A cumulative damage approach to modeling atmospheric corrosion of steel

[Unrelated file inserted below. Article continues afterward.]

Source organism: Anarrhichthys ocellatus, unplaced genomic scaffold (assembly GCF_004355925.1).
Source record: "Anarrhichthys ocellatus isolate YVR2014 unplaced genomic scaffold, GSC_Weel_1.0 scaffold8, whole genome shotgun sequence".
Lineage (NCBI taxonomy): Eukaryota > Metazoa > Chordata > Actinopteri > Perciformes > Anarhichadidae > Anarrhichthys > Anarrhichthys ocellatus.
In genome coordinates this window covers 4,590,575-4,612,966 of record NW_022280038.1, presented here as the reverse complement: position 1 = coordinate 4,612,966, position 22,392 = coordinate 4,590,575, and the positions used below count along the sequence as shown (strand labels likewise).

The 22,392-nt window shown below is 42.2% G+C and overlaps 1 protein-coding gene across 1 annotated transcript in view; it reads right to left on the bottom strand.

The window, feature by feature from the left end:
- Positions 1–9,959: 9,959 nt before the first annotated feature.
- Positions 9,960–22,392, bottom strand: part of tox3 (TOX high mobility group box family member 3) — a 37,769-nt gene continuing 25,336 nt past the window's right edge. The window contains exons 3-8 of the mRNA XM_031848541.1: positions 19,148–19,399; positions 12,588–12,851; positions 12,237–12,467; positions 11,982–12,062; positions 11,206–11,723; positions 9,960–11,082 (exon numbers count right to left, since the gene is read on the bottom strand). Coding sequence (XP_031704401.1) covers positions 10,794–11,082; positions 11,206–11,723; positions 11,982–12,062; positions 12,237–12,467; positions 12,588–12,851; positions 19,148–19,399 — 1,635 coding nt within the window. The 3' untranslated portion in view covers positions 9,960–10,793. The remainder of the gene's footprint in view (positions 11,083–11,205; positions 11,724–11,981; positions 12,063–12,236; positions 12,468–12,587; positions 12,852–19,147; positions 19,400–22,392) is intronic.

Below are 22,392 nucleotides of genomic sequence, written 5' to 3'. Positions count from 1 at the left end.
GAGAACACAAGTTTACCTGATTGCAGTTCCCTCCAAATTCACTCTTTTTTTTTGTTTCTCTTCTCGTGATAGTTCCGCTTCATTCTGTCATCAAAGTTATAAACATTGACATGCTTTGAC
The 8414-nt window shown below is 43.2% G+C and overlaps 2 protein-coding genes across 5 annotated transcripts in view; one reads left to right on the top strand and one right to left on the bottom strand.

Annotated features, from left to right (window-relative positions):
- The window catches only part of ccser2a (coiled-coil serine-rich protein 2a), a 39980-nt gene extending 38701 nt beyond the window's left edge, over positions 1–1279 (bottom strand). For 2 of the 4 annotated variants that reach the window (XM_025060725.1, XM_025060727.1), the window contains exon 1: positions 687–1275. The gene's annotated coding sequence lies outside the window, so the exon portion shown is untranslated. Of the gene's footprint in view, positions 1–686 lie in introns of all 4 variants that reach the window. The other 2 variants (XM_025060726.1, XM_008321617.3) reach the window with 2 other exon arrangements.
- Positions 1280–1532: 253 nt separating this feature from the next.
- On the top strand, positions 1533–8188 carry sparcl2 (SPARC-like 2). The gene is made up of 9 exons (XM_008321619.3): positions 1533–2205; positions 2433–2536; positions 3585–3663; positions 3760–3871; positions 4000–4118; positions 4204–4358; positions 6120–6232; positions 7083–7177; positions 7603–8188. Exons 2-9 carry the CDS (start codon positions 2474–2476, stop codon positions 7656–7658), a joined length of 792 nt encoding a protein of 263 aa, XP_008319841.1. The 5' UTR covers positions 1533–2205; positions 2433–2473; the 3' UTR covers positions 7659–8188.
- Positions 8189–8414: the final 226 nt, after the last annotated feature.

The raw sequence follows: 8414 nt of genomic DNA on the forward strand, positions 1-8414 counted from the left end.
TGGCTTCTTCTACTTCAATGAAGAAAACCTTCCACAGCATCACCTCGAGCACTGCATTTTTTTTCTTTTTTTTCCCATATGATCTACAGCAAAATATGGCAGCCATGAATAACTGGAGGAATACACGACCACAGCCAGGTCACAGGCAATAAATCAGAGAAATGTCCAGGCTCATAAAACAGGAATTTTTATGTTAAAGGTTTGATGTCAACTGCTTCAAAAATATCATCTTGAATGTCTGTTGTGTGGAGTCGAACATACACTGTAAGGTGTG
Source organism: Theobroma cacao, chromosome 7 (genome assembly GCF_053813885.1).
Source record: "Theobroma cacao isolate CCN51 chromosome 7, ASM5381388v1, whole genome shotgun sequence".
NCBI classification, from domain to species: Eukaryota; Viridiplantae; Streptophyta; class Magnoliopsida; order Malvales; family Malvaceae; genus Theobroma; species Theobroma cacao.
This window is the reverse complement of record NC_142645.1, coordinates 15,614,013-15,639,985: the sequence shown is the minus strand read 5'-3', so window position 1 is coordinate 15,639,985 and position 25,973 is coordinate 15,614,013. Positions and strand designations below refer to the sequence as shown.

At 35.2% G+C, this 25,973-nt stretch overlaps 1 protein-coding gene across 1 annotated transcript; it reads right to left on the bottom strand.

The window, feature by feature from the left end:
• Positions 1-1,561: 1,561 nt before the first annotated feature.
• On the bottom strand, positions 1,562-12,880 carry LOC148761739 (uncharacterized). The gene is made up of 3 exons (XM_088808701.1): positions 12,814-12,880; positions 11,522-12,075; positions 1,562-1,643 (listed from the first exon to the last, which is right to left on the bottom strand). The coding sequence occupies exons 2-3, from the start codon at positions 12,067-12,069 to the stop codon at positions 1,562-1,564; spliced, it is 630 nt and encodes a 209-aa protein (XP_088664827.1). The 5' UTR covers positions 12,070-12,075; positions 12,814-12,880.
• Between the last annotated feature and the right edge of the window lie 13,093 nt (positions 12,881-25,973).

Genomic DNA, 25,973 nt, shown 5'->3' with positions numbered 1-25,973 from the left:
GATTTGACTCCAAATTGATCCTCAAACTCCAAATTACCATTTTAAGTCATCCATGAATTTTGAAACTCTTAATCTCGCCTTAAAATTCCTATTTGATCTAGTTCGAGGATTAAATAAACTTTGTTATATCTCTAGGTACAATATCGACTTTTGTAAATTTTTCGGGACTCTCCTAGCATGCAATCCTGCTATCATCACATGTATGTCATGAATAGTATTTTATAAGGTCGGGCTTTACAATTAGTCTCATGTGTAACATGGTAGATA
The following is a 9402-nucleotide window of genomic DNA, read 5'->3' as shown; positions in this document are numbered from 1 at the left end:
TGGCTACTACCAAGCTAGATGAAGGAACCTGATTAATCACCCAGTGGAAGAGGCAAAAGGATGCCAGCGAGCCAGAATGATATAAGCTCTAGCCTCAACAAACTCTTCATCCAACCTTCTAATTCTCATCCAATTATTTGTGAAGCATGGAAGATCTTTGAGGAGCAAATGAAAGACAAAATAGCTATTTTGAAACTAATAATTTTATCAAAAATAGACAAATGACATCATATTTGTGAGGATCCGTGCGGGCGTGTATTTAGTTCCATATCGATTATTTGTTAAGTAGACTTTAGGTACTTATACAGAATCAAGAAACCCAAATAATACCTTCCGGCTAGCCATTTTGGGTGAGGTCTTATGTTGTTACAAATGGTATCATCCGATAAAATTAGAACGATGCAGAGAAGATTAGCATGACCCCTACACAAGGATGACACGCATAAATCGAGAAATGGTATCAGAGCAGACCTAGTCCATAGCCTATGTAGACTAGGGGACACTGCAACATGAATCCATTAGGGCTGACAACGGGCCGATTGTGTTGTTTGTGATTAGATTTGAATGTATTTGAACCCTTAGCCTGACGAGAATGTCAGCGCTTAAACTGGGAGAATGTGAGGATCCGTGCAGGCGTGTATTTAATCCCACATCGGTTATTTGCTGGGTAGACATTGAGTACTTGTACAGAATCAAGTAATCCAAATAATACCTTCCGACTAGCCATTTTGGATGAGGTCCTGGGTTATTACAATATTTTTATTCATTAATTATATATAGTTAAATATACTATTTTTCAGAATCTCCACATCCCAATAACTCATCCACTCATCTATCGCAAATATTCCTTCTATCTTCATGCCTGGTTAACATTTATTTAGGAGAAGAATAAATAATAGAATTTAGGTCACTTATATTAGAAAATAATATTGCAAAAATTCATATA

Robot kinematic calibration is the process of enhancing the positioning accuracy of a given manipulator and must be performed after robot manufacture and assembly or during periodical maintenance. This dissertation presents new computationally efficient and robust kinematic calibration algorithms for industrial robots that make use of partial measurements. These include a calibration method that requires the supply of Cartesian coordinates of the calibration points (3DCAL) and another calibration technique that only requires the radial measurements from the calibration points to some reference (1DCAL). Neither method requires orientation measurements nor the explicit knowledge of the where-about of a reference frame. Contrary to most other similar works, both methods make use of a simplified version of the original Denavit-Hartenberg (DH) kinematic model. The simplified DH(-) model has not only proven to be robust and effective in calibrating industrial manipulators but it is also favored from a computational efficiency viewpoint since it consists of comparatively fewer error parameters. We present a conceptual approach to develop a set of guidelines that need to be considered in order to properly construct the DH(-) model such that it is parameterically continuous and non-redundant. We also propose an automated method to provide a characterization of the parameters that can be insightful in identifying redundant/irrelevant parameters and deducing the DH(-) error model of a manipulator. The method is a hybrid scheme comprised of the Simulated Annealing (SA) algorithm and a local solver/optimizer and it conducts a statistical analysis on the estimates of a given error parameter that is indicative of its relevance. For the type of industrial robots used in this dissertation, we made note that calibrating the home position only is sufficient to attain adequate results for most robotics applications. Hence, we put forward for consideration of a yet simpler calibration model; the DH(-)(-) model. We employ the Trust Region (TR) method to minimize the objective functions (solve for the error parameters of the simplified error models) of both frameworks (3DCAL and 1DCAL). We also compare the performance of the proposed methods to that of a state-of-the-art commercial system (Motocal) using the same materials, data and internationally recognized performance standards. Our experimental results suggest that our methods are more robust and yield better results compared to that of MotoCal.